Believe it or not, it is possible for employees in business, as well as entrepreneurs, to be both happy and productive. It is difficult to change a big organization but you can start small, in small continuous batches. Managers and directors are the first ones to change their minds. If they do, they will change their habits, and the rest of the employees will us follow their examples. Start up and entrepreneurial organizations can pick-up these new ideas naturally.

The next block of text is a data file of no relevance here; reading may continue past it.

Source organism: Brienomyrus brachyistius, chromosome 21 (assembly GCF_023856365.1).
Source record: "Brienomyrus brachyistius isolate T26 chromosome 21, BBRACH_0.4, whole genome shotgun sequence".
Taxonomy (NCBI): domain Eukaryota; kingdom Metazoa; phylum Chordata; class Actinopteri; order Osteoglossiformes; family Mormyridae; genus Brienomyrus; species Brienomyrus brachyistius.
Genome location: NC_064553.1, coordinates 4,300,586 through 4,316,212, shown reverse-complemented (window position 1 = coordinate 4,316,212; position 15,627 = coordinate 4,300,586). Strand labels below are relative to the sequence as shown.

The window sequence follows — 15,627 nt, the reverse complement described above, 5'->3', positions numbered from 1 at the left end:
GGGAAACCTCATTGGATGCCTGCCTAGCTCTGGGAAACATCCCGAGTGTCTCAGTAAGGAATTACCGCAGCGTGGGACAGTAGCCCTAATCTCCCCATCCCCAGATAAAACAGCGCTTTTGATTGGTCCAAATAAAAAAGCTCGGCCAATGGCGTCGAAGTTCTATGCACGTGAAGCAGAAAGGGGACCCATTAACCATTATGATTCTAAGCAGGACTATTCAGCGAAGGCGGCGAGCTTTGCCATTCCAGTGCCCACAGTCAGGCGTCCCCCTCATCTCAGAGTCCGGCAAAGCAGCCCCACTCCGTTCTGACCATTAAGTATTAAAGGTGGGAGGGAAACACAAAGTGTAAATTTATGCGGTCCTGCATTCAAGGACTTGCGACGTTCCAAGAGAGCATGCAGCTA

Happy employees lead to success, more than success leads to happiness. If you want to emulate Google’s success as a great place to work, and as a successful company, maybe it’s time to adopt a culture of happiness.

A quick piece of advice to start delivering a culture of happiness? Replace the “Employee of the month” award with a “Thank you” note.